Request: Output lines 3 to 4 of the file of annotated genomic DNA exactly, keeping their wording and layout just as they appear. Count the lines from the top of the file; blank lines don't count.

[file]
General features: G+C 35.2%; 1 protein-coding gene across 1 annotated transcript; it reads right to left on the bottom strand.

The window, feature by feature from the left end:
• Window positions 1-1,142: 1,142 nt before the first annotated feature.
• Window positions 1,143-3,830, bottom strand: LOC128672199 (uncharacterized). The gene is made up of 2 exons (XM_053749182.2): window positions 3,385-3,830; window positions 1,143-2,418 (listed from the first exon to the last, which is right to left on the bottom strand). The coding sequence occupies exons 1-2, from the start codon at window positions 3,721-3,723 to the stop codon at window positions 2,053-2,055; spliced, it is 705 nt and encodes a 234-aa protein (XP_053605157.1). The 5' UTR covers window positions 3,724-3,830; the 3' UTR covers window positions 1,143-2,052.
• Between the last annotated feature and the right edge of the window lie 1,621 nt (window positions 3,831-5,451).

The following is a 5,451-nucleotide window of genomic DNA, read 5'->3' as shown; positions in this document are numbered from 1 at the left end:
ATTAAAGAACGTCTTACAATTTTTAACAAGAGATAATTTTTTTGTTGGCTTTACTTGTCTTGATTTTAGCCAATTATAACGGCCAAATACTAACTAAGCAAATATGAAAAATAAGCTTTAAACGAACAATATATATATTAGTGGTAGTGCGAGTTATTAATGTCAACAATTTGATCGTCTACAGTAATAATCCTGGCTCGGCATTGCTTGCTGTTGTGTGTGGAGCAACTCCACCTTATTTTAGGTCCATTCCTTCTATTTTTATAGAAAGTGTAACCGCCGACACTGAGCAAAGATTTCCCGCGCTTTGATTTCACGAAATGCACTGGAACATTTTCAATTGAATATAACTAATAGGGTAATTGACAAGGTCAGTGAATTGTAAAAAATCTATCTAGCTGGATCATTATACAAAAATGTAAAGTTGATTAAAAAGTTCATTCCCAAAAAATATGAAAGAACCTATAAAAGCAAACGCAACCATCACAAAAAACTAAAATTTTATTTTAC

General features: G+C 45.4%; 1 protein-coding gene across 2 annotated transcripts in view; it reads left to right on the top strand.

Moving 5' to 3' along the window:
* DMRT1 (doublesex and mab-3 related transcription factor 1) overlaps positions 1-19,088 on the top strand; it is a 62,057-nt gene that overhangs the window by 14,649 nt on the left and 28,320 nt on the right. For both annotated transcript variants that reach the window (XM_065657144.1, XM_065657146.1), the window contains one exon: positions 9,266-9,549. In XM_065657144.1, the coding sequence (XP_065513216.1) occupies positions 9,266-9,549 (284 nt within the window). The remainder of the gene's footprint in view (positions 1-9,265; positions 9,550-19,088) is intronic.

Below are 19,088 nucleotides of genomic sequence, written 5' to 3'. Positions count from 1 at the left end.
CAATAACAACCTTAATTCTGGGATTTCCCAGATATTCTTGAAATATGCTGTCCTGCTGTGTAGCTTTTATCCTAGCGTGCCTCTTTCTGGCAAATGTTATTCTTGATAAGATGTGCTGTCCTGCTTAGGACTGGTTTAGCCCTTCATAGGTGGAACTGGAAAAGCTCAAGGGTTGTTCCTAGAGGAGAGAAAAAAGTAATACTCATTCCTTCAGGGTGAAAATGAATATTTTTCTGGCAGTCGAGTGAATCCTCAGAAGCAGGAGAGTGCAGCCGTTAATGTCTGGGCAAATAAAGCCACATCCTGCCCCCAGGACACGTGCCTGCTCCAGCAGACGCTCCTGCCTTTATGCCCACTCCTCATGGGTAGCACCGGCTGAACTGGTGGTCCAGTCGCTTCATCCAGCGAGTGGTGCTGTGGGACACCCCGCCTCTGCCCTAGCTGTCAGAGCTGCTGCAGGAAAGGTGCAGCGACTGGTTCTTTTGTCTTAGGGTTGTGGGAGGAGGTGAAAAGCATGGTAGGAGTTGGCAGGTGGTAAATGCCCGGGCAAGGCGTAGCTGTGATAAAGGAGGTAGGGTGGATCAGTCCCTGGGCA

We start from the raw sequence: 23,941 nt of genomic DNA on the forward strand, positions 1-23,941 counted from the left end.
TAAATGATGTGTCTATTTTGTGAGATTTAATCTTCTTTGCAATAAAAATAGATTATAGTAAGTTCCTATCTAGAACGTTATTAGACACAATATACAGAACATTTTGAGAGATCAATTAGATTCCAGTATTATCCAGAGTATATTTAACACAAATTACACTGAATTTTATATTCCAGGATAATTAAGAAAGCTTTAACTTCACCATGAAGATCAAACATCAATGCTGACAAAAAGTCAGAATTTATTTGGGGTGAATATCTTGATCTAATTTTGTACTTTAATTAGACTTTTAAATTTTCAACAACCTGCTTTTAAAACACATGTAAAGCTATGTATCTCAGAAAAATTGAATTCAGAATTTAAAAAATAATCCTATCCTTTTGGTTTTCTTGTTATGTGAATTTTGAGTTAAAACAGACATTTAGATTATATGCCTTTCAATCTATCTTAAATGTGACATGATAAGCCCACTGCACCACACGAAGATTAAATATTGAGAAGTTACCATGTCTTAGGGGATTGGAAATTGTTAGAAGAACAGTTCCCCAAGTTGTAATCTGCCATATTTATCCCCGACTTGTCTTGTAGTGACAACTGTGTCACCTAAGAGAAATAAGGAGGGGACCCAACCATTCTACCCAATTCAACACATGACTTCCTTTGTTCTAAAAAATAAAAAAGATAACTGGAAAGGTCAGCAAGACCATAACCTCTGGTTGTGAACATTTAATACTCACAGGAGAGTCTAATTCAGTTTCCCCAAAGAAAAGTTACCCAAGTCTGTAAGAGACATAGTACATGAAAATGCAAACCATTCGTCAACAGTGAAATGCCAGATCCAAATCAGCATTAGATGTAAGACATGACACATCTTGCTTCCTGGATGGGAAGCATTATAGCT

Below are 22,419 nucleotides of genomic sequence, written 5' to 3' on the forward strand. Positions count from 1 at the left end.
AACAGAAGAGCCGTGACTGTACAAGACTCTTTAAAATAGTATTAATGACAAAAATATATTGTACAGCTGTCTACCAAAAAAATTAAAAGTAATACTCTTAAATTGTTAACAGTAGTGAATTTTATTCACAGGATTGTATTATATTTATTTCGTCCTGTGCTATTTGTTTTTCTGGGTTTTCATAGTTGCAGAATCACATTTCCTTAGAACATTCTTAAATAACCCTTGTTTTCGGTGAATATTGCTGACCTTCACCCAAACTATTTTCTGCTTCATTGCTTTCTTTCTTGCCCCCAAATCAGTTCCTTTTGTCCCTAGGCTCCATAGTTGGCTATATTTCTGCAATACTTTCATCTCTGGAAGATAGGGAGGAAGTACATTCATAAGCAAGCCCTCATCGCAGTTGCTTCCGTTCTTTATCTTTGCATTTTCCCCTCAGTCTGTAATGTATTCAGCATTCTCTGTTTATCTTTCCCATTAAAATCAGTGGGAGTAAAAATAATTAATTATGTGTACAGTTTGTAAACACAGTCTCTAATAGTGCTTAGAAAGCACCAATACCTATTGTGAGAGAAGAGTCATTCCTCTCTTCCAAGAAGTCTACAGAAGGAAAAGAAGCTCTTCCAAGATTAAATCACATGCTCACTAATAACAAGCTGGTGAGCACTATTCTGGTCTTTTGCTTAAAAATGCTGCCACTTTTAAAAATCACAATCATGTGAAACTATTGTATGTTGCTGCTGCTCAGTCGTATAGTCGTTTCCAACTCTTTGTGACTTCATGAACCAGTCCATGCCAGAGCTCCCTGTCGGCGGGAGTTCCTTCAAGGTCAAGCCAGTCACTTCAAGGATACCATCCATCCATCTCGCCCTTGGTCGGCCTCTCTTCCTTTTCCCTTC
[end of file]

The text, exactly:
• Window positions 1-1,142: 1,142 nt before the first annotated feature.
• Window positions 1,143-3,830, bottom strand: LOC128672199 (uncharacterized). The gene is made up of 2 exons (XM_053749182.2): window positions 3,385-3,830; window positions 1,143-2,418 (listed from the first exon to the last, which is right to left on the bottom strand). The coding sequence occupies exons 1-2, from the start codon at window positions 3,721-3,723 to the stop codon at window positions 2,053-2,055; spliced, it is 705 nt and encodes a 234-aa protein (XP_053605157.1). The 5' UTR covers window positions 3,724-3,830; the 3' UTR covers window positions 1,143-2,052.